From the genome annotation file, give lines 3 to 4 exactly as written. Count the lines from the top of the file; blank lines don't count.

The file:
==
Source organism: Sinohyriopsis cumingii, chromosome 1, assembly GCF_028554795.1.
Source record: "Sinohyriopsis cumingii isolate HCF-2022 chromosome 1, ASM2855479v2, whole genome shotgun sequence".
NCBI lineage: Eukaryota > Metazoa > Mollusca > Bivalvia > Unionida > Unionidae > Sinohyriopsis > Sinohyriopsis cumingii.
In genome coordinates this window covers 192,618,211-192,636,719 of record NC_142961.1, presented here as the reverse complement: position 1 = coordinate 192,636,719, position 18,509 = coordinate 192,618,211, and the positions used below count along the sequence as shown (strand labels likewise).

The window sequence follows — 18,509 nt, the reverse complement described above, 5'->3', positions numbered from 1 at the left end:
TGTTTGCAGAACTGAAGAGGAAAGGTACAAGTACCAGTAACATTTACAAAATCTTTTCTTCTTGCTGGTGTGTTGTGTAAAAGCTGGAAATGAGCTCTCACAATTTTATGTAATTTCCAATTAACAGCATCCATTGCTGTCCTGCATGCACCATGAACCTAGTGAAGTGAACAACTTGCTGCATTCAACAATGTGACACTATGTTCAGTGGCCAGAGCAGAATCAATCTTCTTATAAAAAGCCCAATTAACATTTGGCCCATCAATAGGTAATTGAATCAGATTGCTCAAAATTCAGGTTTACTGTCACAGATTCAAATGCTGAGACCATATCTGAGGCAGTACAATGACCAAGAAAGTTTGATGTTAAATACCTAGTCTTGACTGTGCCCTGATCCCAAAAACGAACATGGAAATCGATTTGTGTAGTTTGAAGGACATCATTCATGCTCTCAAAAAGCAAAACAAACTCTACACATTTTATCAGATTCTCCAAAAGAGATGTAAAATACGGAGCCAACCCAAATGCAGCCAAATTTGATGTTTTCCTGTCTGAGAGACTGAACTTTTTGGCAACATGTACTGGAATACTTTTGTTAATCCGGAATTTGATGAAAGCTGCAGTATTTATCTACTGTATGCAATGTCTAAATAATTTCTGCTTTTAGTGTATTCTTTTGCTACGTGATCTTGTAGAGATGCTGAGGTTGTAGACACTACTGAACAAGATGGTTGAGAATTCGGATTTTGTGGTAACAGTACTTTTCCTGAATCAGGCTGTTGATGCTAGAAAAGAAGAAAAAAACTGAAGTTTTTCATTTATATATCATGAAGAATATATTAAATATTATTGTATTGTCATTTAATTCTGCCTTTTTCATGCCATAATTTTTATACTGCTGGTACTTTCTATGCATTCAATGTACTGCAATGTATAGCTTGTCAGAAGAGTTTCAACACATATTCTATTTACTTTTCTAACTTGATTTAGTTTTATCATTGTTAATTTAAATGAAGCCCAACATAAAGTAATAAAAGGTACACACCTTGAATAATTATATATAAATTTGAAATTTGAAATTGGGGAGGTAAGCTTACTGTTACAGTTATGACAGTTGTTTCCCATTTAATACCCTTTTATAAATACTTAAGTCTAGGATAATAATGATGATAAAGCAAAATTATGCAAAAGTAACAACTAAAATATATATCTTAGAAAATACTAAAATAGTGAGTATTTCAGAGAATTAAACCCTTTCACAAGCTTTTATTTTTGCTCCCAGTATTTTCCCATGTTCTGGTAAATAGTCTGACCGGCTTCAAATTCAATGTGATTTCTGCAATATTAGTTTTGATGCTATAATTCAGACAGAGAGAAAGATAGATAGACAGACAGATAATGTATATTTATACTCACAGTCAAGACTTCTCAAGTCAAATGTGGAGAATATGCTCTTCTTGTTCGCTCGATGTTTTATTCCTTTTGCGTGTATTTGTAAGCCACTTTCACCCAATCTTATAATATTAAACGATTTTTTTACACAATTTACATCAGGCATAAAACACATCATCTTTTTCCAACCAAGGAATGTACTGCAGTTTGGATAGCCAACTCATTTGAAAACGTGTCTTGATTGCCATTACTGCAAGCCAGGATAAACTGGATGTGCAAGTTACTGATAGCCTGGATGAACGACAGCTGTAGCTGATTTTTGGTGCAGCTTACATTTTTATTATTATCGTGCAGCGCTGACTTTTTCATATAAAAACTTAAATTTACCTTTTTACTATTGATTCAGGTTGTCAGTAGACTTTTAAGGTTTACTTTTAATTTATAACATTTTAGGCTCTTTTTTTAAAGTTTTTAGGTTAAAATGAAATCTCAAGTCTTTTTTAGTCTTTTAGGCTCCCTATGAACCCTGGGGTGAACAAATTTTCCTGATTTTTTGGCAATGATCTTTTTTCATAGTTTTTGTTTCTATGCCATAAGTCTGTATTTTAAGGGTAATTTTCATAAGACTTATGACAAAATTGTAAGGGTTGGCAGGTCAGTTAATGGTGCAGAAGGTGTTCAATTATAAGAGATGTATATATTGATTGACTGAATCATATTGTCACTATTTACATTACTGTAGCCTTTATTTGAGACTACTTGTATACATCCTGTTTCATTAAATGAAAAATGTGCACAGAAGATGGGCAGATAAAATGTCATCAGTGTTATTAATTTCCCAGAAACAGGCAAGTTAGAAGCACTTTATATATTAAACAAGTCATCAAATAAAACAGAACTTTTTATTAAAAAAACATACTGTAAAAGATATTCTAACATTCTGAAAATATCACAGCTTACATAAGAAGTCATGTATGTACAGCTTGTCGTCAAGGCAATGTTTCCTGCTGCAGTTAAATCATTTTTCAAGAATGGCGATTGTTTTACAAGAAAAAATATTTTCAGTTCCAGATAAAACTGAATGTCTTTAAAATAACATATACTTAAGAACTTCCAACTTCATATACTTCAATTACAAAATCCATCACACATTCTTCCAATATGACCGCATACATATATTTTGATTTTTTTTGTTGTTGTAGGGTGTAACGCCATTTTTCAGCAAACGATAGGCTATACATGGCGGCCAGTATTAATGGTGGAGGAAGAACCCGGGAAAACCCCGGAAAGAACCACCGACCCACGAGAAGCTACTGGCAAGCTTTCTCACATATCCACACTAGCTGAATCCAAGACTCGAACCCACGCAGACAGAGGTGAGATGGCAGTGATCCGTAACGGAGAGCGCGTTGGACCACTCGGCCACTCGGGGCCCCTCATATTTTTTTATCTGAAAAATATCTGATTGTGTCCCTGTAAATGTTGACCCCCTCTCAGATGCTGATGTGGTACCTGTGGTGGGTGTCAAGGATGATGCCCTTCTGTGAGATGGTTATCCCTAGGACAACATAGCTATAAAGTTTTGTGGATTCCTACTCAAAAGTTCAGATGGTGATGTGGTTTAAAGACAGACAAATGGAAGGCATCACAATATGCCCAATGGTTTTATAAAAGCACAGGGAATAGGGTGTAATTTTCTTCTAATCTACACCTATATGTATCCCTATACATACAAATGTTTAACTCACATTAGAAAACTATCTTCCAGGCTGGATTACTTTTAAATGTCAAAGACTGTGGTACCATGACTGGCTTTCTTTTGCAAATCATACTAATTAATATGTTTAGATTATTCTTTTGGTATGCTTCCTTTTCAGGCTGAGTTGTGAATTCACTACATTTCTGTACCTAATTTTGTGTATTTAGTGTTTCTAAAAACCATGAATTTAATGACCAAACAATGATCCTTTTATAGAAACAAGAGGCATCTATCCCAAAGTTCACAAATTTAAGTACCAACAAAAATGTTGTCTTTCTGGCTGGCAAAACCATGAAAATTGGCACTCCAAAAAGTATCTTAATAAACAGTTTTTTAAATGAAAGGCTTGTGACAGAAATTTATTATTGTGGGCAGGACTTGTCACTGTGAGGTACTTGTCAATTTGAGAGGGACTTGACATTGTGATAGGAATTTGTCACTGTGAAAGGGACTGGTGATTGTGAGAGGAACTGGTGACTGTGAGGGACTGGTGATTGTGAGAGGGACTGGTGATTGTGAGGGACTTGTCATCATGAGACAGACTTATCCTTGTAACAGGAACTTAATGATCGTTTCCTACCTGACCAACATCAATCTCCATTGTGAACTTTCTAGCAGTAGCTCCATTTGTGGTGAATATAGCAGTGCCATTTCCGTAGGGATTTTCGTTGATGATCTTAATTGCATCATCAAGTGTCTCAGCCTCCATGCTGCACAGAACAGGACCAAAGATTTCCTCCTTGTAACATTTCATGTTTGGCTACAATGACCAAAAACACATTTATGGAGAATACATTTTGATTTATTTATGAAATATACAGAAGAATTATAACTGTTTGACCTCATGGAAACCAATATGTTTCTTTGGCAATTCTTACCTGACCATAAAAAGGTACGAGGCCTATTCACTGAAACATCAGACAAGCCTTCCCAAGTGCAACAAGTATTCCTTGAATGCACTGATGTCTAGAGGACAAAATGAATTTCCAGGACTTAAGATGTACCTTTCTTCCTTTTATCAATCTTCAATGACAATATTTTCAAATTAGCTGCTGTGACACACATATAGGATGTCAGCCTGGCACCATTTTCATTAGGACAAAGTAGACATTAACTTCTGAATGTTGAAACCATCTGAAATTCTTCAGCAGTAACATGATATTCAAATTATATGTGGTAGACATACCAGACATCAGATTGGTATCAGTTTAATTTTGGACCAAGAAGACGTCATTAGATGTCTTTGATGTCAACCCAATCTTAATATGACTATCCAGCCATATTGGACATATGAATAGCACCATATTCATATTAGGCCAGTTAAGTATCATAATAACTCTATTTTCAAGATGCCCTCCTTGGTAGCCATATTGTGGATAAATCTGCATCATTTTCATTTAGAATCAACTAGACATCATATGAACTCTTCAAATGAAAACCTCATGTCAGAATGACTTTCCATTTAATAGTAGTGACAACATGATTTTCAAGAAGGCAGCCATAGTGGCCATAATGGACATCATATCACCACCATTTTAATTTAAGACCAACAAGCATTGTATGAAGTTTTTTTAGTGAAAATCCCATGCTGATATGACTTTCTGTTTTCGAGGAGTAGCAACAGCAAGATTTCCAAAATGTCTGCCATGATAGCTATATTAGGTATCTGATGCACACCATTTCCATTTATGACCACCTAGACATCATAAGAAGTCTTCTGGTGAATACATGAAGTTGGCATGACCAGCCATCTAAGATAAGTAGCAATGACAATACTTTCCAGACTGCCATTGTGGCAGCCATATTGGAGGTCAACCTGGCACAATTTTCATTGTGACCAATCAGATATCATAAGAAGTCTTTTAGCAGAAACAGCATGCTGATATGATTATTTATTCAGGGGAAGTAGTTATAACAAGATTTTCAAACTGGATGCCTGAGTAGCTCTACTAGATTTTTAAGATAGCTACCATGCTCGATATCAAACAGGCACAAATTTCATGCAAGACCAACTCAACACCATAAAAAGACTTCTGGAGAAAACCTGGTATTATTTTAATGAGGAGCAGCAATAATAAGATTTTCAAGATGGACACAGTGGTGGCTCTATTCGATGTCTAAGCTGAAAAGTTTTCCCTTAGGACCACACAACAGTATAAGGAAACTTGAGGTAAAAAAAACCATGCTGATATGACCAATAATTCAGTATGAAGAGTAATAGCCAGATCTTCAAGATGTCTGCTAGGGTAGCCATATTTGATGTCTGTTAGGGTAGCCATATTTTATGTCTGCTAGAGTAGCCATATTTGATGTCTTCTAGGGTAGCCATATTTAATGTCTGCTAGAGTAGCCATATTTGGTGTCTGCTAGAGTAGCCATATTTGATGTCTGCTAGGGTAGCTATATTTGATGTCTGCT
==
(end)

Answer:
NCBI lineage: Eukaryota > Metazoa > Mollusca > Bivalvia > Unionida > Unionidae > Sinohyriopsis > Sinohyriopsis cumingii.
In genome coordinates this window covers 192,618,211-192,636,719 of record NC_142961.1, presented here as the reverse complement: position 1 = coordinate 192,636,719, position 18,509 = coordinate 192,618,211, and the positions used below count along the sequence as shown (strand labels likewise).